posted by Pamela Houghton from United States on July 27, 2012 9:59
First, I'd like to say how much I've enjoyed your website and videos, both due to your heart and scientific explanations.
One of my 3 horses is an OTTB, now age 20. When she threw me and did a gallop depart off my right ankle, I had a lot of time while healing from the severe fractures/dislocations to meditate on whether I should,as only a moderately skilled rider, be riding her after I recovered. I did for a short time but felt that another accident would have a big impact on both my marriage and profession, so I retired her. Actually she is a wonderful partner in the equine assisted emotional work that I do but I no longer ride her. Anyway, the accident was nearly 8 years ago and though she has 24/7 turnout in a small pasture with her herd mates, I am seeing muscle wasting and evidence of limbo-sacral strain that looks pretty old and may have been one reason she was so reactive at times under saddle. Do you have any suggestions as to what might be appropriate exercise for her? She doesn't particularly enjoy chiropractic or massage though she is stoic about putting up with necessary veterinary procedures. Thank you for any suggestions you might have.
Pamela Houghton, ND, LAc
P.S. If you email me back and it won't go through, which occasionally happens with aol, could you try my other email, which is firstname.lastname@example.org
Thank you >> full...
posted by Jean Luc Cornille from United States on January 28, 2012 17:32
One cannot be an expert on everything and I do not pretend to be an expert in shoeing or trimming. There are very good studies published on both barefoot trimming and shoeing techniques. Emotionally, the thought of not having to put shoes on is attractive but the reality is different. I have students who have bare foot horses and others who have horses wearing shoes. When the situation allows bare foot, it is great but the footing has to be perfect, both in the training ring and the turn out. I know a few situations where perfect footing allows barefoot horses to train at grand prix level. When you have to show in different and not always best conditions, the luxury is not possible. There are also many instances where the situation is not as great and the rider has to deal with rocks, or abrasive footing like sand. When I receive a horse in training which does have shoes, I do not change unless it is necessary for the restoration of correct kinematics. Same when I receive a horse that is barefoot. I follow the research with interest and see great discoveries but also utopic and unfounded theories. I am not impressed by big names. I believe in factual documentation. I also believe in listening to the horse. You have to understand that cases that are presented to us for soundness issues, are in their last stretch; everything else has already been attempted.
Often, as we explain how we restored soundness, we receive infantile comments such a fitting the saddle or removing the shoes. All that has been attempted long before the horse come s to us. The reason why we succeed is first because we focus on the source of the problem. We have understood, such as for navicular syndrome, that the sole real cure is to suppress the cause of the abnormal stress. The other reason is that we respect the findings of previous experts. We do not try again the same thing if a competent vet or trainer already did it and did not succeed. Many trainers who pretend to reeducate horses are doing the same thing than the previous trainer did. They have so much ego that they think that this time it will work because they are who they are. If it was not playing with the horse’s soundness, it would almost be funny. Are we following the evolution of barefoot trimming. Yes certainly. Are we following the evolution of conventional shoeing, yes we do. Are we ready to risk the horse’s soundness or chance of recovery because we want to devote our faith to one solution only, no; absolutely not. The next immersion is going to have one day focusing on shoeing technique and how they influence the horses’ limbs kinematics. This includes good influences and bad influences. This demands a farrier who has an extensive experience and is knowledgeable enough to answer pertinent questions and sustain intelligent discussion. We are planning to have later another day presenting the same approach with an expert on barefoot trimming.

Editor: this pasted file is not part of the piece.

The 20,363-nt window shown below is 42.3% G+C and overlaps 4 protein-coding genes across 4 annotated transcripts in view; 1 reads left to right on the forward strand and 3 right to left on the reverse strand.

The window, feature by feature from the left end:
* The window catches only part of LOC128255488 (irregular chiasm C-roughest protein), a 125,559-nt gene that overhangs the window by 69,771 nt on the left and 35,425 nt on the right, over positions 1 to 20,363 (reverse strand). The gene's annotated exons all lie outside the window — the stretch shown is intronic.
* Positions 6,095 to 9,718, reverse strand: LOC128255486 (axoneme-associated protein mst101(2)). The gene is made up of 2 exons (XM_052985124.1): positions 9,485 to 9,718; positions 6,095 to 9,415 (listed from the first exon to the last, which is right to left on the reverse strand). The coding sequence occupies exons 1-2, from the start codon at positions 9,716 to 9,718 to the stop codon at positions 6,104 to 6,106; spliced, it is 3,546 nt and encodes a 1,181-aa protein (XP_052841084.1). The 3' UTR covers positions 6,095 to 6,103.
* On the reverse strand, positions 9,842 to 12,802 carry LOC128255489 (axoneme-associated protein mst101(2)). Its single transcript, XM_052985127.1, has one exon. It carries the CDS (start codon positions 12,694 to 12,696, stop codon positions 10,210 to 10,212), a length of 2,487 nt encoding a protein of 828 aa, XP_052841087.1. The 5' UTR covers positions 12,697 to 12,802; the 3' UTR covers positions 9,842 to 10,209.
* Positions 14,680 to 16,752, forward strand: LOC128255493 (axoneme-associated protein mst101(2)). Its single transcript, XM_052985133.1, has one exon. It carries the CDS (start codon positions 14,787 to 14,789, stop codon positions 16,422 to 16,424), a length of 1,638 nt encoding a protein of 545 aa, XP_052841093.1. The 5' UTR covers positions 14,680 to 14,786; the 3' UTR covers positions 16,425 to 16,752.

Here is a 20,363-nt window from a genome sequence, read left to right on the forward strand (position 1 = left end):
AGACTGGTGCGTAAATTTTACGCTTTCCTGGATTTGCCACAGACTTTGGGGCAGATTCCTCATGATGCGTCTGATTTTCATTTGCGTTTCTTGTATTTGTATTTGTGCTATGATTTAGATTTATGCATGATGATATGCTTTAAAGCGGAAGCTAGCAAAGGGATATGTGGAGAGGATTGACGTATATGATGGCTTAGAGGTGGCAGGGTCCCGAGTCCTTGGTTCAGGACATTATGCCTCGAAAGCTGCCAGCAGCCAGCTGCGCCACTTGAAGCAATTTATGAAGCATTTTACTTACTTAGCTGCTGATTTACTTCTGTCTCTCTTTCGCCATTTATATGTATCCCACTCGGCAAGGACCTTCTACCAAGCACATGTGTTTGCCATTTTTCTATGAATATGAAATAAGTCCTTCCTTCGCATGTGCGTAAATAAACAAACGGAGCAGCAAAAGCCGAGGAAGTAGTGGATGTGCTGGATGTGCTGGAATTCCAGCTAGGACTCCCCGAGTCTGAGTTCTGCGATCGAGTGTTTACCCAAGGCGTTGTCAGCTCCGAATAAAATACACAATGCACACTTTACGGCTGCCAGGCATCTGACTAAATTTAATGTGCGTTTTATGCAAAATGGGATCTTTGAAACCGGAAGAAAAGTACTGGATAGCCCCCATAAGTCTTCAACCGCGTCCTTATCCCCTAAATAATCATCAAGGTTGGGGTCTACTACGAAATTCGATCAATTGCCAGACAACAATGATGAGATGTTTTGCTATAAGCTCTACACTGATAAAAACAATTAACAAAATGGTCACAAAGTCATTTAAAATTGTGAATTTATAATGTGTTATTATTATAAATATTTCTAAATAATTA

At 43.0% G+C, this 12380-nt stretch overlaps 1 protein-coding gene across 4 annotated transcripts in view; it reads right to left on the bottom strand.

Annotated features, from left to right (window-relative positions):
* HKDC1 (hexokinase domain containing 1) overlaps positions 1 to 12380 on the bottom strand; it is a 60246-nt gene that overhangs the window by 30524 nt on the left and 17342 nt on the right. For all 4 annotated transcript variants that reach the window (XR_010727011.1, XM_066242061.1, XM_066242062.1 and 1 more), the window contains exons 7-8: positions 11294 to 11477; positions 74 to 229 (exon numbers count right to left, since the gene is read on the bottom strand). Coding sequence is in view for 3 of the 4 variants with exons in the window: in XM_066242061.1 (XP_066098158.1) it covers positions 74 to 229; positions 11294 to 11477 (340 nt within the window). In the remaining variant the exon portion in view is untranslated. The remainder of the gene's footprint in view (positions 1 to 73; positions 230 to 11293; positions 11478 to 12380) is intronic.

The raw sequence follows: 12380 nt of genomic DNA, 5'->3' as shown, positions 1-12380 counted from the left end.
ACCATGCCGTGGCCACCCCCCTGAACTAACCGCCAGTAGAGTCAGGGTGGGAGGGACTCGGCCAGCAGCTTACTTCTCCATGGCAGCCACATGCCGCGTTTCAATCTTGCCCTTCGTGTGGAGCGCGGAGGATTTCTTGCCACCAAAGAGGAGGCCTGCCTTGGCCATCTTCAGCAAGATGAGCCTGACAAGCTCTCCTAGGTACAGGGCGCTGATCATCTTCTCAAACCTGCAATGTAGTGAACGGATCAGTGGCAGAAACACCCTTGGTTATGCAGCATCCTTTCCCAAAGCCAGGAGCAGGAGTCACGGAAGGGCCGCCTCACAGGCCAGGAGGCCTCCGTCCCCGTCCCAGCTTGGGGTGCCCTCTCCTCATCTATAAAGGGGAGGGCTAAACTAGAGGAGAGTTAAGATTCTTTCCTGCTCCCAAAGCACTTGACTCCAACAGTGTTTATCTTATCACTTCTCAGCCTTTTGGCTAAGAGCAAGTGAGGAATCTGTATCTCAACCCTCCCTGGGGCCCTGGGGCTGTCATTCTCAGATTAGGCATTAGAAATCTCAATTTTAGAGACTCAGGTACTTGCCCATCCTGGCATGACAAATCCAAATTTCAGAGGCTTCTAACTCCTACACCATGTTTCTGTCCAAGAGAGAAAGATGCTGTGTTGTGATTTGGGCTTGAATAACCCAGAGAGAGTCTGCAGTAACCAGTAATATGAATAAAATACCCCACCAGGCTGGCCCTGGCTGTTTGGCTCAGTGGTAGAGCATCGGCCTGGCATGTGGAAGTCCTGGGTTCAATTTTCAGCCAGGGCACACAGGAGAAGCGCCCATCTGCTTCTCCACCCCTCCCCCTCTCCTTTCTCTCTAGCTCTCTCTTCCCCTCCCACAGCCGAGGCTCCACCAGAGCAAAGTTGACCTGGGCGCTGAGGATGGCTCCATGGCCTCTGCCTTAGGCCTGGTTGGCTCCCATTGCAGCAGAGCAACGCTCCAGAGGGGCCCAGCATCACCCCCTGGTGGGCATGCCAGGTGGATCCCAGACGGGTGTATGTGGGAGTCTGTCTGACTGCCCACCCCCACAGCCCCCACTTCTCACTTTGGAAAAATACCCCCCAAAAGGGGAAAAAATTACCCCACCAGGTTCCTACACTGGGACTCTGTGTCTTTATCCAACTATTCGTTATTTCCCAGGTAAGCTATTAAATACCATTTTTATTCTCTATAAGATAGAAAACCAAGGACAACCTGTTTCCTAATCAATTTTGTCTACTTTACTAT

Good question. Thank you.
posted by Lyndsey Lewis from New Zealand on January 28, 2012 5:26
All very good stuff Jean Luc! My one concern with all your work is that I don't see you studying the difference between a shod horse and a barefoot horse. Do any of your horses go barefoot? Any of your clients? I would love to hear your opinion on this. Keep up the fantastic work! >> full...
posted by Rosemary crowley from United States on January 11, 2012 15:01
This was an excellent description of what is truly happening in these 2 photos. I think most important is the fact that at this point correction is not possible since the event is already over. I have learned from the 3 Immersion clinics I have attended that this fact alone, - that the horse must be encouraged to be properly straight before any further progress can be made - is paramount to the idea of Science of Motion. WOW! This was presented so concisely. Thank you Jean Luc!!
posted by Darlene Palmos from on September 20, 2011 20:27
Thank you so much for taking the time to write the "New approach to lameness article" !
I must admit that the first time I finished reading it I felt like banging my head on the desk! Seriously! I've been riding for 30 some years & it took a number of ideas that I held as basic truisms and proved them incorrect...
Ugh! I must say I was frustrated and incredibly appreciative at the same time!
Please continue to write, I'll certainly continue reading, observing & learning.
with sincere appreciation,
Darlene >> full...